Home Ministry does a U-turn on COVID-19 compensation clause

Maitri Porecha New Delhi | Updated on March 14, 2020

In the light of the novel coronavirus (COVID-19) outbreak, Ministry of Home Affairs has said earlier that it will pay a compensation of Rs 4 lakh to families of deceased infected COVID-19. Within hours, it issued a revised circular and deleted the compensation clause. 

India has confirmed 84 cases of which, over the past two days, there have been two deaths, that of a 76-year old man in Karnataka and a 69-year old woman in Delhi. 

On Saturday, the family of 69-year-old deceased woman had alleged that crematoriums were refusing to let the family perform last rites in the premises. After the intervention of Ministry of Health and Family Welfare, the family was able to cremate the deceased at Nigambodh Ghat crematorium at Kashmere Gate in North Delhi.

The centre had also earlier said that the cost of hospitalization for managing a COVID-19 case will have to be carried out at rates fixed by the state government (in case a patient gets admitted to a private hospital). In the revised circular, this clause was deleted as well. 

The central government keeping in view the spread of COVID-19 virus in India and the declaration of COVID-19 as pandemic by the World Health Organisation (WHO) by way of a special one time dispensation has decided to treat it as a notified disaster for the purpose of providing assistance under State Disaster Response Fund.

In the revised circular, MHA has directed the chief ministers of all states to ensure effective containment of the outbreak for a period of up to 30 days, as per assessment of need by State Executive Committee (SEC).

On provision of temporary accommodation, food, clothing, medical care for people affected and sheltered in quarantine camps (other than home quarantine), cost of consumables for sample collection and support for checking, screening and contact tracing the MHA circular says, “The SEC will decide the number of quarantine camps, their duration, and the number of persons in such camps. “This period can be extended by the SEC beyond the prescribed limit subject to condition that expenditure on this account should not exceed 25 per cent of the State Disaster Response Fund for the year.”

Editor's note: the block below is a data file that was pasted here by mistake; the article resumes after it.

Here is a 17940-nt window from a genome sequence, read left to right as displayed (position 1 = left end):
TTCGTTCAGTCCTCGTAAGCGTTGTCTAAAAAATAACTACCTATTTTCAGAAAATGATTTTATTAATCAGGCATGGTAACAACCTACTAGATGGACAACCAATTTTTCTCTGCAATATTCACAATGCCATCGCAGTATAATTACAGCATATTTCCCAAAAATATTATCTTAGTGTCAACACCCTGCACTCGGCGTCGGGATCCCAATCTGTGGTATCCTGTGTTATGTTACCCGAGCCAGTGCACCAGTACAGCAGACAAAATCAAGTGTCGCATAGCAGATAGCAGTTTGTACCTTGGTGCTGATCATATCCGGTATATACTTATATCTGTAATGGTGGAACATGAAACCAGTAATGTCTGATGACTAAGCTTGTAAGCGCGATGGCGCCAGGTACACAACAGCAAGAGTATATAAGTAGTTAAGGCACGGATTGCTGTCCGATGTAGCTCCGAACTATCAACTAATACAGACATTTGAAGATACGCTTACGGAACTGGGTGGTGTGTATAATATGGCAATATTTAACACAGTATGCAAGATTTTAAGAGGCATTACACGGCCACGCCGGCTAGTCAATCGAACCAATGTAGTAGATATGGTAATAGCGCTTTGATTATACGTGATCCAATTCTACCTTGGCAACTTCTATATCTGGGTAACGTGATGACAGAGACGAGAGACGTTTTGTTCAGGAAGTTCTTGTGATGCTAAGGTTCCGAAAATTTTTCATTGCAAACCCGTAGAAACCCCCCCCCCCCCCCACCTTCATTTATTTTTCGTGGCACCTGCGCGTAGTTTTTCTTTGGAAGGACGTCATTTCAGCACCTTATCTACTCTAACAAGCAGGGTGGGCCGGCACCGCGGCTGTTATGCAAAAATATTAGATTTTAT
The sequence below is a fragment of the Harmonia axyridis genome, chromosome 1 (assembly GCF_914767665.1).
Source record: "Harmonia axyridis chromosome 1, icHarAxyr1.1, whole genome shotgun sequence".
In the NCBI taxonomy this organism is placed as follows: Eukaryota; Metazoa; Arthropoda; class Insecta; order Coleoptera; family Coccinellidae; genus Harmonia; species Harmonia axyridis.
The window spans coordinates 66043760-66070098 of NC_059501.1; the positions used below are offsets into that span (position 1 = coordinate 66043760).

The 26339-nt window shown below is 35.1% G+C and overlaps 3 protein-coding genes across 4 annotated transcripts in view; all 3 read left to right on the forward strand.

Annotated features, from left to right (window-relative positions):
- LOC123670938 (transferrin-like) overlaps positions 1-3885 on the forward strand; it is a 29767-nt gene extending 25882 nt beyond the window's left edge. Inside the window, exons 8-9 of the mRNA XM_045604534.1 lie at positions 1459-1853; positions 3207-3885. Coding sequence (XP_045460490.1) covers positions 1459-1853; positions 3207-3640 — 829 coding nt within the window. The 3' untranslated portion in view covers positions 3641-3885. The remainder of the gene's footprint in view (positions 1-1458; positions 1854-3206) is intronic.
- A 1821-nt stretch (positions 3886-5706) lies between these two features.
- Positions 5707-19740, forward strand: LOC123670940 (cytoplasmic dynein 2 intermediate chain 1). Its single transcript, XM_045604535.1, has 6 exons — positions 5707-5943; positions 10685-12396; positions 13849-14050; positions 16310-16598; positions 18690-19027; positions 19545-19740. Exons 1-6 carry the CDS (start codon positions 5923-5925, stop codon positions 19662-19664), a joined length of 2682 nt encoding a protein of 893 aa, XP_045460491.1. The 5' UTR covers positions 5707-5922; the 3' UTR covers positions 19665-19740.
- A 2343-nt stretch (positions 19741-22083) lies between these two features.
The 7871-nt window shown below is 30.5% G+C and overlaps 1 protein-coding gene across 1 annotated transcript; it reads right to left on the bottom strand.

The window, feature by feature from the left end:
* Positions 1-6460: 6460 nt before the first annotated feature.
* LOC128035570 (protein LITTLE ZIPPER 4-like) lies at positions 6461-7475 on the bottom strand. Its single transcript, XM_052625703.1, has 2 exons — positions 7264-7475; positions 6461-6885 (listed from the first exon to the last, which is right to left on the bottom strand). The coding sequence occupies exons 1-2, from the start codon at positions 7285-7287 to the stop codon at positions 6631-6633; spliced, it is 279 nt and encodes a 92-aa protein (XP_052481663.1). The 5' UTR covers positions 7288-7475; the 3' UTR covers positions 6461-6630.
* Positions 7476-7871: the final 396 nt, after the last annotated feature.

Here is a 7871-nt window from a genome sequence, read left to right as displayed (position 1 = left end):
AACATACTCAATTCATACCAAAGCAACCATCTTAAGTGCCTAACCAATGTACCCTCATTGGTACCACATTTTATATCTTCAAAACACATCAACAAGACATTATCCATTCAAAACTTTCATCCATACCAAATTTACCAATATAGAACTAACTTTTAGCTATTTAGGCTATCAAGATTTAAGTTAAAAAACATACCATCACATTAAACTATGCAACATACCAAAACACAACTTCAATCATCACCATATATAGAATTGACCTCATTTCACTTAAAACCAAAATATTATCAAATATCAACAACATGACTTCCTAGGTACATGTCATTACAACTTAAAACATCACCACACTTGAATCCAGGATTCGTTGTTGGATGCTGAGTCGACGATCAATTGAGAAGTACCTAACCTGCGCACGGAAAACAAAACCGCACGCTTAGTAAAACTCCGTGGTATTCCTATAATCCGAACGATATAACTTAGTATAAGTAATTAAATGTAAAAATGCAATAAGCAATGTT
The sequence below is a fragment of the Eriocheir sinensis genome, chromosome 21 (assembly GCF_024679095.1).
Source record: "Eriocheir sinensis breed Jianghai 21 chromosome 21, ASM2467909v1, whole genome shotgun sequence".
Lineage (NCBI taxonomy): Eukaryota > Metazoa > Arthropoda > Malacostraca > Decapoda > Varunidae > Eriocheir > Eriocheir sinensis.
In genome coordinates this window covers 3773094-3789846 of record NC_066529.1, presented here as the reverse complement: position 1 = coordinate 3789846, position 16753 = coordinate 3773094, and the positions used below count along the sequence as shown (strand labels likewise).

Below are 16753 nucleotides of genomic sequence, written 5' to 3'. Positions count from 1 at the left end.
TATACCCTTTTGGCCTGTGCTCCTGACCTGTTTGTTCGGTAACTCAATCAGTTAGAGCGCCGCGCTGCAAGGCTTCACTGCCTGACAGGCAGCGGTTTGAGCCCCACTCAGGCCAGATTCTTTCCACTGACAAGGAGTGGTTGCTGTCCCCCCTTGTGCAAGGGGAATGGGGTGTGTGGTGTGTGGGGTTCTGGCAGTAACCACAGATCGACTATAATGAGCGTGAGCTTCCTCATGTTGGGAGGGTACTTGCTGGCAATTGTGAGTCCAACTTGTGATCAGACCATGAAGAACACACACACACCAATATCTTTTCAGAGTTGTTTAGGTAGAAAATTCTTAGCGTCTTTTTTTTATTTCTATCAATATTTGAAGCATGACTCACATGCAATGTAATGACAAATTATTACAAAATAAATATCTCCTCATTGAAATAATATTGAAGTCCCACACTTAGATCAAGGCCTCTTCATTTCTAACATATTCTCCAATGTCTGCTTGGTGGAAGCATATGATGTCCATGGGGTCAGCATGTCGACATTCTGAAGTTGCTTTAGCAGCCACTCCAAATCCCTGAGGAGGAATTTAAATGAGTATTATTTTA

On procurement of essential equipments, laboratories for response to COVID-19, which includes cost of setting up additional testing laboratories, within the government and the cost of consumables, cost of personal protective equipment for healthcare, municipal, police and fire authorities, as well as cost of thermal scanners, ventilators, air purifiers, and consumables for government hospitals, MHA has stated that total expenditure on equipment should not exceed ten per cent of the annual allocation of SDRF.

Any amount spent by the state for COVID-19 over and above the ceiling would be borne out of the resources of the state and not by central government, MHA has clarified.


Published on March 14, 2020

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